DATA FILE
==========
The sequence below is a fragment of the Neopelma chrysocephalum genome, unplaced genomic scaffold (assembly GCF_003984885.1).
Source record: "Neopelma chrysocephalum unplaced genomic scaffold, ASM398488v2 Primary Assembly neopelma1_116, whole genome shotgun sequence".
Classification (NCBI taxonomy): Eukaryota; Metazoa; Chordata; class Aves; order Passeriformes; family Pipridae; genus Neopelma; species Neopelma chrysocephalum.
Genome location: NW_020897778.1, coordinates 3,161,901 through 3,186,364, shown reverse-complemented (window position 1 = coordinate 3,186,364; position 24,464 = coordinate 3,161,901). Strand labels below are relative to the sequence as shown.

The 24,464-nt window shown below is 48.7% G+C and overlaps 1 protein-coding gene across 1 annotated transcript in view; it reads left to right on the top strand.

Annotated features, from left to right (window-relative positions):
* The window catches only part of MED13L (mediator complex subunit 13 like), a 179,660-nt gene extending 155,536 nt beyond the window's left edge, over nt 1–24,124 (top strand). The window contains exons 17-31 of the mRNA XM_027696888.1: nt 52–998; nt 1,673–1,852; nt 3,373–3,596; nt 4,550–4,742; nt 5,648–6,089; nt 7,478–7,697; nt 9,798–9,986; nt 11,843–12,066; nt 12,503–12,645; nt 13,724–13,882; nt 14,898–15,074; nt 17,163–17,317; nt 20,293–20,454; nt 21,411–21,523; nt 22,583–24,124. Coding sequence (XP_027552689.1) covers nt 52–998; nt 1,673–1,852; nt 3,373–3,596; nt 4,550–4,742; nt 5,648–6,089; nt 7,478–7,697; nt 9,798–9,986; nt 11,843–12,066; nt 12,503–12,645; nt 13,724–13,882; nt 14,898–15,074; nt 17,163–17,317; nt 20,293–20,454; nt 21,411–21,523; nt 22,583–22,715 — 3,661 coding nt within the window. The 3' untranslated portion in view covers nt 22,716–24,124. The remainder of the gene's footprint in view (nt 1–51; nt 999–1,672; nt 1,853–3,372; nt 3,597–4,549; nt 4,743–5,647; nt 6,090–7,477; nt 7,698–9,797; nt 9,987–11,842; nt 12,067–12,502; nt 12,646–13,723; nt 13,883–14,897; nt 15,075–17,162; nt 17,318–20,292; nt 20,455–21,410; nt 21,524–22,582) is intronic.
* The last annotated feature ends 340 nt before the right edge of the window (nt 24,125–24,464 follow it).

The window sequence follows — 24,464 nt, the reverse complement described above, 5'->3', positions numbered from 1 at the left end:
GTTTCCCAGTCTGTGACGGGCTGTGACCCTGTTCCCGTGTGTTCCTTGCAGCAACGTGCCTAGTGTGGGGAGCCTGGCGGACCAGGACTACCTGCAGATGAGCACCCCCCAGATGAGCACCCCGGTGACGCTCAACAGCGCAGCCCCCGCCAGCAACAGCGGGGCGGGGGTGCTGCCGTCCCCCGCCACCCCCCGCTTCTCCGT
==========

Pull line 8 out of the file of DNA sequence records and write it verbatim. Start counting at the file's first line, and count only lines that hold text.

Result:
* The last annotated feature ends 340 nt before the right edge of the window (nt 24,125–24,464 follow it).